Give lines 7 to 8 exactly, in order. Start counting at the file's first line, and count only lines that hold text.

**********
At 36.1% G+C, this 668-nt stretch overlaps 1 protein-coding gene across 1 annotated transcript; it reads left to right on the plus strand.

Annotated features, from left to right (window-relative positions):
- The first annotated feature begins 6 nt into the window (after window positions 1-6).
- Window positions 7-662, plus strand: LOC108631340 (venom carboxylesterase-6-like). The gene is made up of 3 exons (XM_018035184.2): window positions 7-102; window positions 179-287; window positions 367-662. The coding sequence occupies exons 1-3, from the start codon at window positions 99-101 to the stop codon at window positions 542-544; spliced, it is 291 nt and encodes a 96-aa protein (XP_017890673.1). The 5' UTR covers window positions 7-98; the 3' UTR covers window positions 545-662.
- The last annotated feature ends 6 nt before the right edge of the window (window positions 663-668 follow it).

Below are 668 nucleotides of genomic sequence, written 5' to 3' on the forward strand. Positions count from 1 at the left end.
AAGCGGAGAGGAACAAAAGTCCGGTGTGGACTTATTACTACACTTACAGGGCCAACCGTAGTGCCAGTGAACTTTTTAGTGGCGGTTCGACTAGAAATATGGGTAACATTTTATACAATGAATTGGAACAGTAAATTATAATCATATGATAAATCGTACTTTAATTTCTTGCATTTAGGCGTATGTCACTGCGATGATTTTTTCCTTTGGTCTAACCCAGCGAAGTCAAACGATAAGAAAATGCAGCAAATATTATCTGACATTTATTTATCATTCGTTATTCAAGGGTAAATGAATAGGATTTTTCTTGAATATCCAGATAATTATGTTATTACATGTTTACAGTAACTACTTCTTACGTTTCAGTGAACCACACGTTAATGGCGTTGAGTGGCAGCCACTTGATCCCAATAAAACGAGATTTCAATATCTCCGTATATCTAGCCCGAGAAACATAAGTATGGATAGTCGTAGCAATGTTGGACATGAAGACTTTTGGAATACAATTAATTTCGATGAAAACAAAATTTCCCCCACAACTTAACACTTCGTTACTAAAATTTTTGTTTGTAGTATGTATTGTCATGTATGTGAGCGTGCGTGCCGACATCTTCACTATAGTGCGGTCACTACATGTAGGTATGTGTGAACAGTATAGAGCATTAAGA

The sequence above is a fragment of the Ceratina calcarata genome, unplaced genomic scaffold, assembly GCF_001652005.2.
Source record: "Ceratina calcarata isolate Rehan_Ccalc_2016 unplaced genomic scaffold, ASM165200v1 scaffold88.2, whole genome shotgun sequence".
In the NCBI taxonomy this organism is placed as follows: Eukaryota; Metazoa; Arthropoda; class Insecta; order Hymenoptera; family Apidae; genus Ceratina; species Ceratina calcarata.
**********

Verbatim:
AAGCGGAGAGGAACAAAAGTCCGGTGTGGACTTATTACTACACTTACAGGGCCAACCGTAGTGCCAGTGAACTTTTTAGTGGCGGTTCGACTAGAAATATGGGTAACATTTTATACAATGAATTGGAACAGTAAATTATAATCATATGATAAATCGTACTTTAATTTCTTGCATTTAGGCGTATGTCACTGCGATGATTTTTTCCTTTGGTCTAACCCAGCGAAGTCAAACGATAAGAAAATGCAGCAAATATTATCTGACATTTATTTATCATTCGTTATTCAAGGGTAAATGAATAGGATTTTTCTTGAATATCCAGATAATTATGTTATTACATGTTTACAGTAACTACTTCTTACGTTTCAGTGAACCACACGTTAATGGCGTTGAGTGGCAGCCACTTGATCCCAATAAAACGAGATTTCAATATCTCCGTATATCTAGCCCGAGAAACATAAGTATGGATAGTCGTAGCAATGTTGGACATGAAGACTTTTGGAATACAATTAATTTCGATGAAAACAAAATTTCCCCCACAACTTAACACTTCGTTACTAAAATTTTTGTTTGTAGTATGTATTGTCATGTATGTGAGCGTGCGTGCCGACATCTTCACTATAGTGCGGTCACTACATGTAGGTATGTGTGAACAGTATAGAGCATTAAGA

The sequence above is a fragment of the Ceratina calcarata genome, unplaced genomic scaffold, assembly GCF_001652005.2.